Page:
ASQ - Team and Workplace Excellence Forum


Online Edition - July 2001

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Issue Highlight — Turnabout Is Fair Play
- Take a look back at one of Peter Block's best columns as he helps bridge the gap between employee and manager and offers his invaluable "Employee Manifesto."

 In This Issue...
Getting Back To Basics
Change Of Space
Banking On Quality
Is Your Quality Process "Running On Empty?"
Recommended By A Friend


 Features...
Peter Block Column
Views for a Change

Pageturners
Brief Cases


Return to NFC Index



Change Of Space
The Impact of Space in Implementing Company Change Programs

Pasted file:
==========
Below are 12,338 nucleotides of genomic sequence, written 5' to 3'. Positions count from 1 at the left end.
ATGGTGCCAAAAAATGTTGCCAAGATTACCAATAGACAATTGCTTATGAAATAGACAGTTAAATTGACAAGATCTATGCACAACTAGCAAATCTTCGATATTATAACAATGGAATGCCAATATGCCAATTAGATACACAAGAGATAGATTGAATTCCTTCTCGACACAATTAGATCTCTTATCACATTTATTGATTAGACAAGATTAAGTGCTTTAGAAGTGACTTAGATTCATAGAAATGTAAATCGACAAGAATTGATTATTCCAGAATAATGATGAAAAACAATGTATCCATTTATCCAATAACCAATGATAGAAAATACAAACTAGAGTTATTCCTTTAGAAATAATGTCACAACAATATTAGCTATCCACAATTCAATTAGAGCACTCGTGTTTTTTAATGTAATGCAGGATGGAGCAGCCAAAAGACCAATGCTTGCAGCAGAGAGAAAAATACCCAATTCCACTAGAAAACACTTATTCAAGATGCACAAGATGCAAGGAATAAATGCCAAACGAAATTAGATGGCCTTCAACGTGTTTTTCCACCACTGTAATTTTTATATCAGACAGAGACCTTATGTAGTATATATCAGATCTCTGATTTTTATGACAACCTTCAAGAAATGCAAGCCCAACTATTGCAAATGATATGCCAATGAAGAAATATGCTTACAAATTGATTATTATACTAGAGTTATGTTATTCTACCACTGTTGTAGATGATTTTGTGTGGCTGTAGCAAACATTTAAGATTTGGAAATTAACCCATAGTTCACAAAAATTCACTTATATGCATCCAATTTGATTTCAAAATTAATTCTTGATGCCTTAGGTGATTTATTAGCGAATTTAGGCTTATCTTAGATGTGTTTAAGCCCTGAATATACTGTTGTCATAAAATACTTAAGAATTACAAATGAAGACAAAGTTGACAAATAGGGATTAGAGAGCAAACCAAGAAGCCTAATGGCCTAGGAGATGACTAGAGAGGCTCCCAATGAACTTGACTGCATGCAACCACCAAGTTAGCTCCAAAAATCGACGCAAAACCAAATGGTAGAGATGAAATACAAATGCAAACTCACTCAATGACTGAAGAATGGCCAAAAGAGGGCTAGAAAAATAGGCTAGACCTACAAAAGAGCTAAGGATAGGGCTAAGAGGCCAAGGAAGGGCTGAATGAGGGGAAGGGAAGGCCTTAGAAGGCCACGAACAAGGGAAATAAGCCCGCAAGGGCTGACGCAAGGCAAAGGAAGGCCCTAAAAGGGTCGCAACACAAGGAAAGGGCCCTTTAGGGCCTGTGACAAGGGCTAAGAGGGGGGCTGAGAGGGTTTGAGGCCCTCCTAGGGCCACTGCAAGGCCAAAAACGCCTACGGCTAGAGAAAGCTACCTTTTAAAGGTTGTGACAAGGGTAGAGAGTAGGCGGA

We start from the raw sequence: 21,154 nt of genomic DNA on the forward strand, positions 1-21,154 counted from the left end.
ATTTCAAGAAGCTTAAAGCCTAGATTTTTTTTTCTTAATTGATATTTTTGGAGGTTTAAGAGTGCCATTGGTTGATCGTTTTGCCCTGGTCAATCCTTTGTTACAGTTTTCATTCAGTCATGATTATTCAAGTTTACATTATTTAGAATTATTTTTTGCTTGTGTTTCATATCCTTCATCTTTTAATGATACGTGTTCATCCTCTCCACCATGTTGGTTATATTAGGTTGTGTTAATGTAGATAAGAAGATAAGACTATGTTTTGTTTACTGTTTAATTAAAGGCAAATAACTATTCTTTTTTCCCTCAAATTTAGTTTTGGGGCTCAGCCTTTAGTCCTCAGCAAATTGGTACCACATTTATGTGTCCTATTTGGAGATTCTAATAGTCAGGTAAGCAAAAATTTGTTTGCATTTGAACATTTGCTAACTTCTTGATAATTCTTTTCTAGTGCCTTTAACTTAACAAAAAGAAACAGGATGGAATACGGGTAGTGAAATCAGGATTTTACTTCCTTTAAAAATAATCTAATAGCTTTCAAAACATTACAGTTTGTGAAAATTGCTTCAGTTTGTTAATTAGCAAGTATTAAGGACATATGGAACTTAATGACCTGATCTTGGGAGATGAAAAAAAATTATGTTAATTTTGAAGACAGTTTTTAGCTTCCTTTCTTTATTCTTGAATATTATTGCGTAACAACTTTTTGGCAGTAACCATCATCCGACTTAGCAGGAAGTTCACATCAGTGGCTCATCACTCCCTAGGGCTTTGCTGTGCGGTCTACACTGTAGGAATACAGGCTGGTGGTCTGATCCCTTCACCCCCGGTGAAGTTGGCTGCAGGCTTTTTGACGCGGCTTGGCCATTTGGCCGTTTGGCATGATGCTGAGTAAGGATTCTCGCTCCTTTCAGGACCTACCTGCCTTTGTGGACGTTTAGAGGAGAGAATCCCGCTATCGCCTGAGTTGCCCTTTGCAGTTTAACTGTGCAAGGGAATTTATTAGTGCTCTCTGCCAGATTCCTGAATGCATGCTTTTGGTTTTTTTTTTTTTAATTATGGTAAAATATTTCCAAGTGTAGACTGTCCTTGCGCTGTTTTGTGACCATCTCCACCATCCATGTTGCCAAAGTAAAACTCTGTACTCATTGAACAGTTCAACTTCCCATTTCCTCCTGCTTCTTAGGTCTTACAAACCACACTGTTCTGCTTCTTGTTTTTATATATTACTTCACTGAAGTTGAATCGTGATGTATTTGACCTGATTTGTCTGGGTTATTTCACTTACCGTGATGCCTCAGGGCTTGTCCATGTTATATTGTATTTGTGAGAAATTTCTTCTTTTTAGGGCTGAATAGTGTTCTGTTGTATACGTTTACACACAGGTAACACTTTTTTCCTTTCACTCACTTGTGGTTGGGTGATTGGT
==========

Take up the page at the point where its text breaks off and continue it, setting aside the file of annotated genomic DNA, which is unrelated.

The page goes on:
Tom Colvin was excited. As vice president of human resources for a booming dot-com, he had spent the past six months developing a new recruitment program. The program had all the bells and whistles of the latest Internet technology including finding the best new employees available, matching them with the most appropriate job function and allowing everyone on the global human resources team to share information. And today was the meeting when he would lay out the program parameters for the team of 50 human resources generalists. Betsy Kohart, Colvin’s assistant, walked in the room 10 minutes before the meeting and felt the program’s ultimate implementation success was threatened.

   Why? Betsy noted that all of the chairs were set in regimented rows facing the speaker podium complete with a PowerPoint projector. Each chair had its detailed agenda of the steps for the implementation and a schedule of the assigned training days for each of the 50 generalists. The room itself consisted of white walls, no windows and one door next to the front of the room.

Engagement in Change vs. Installation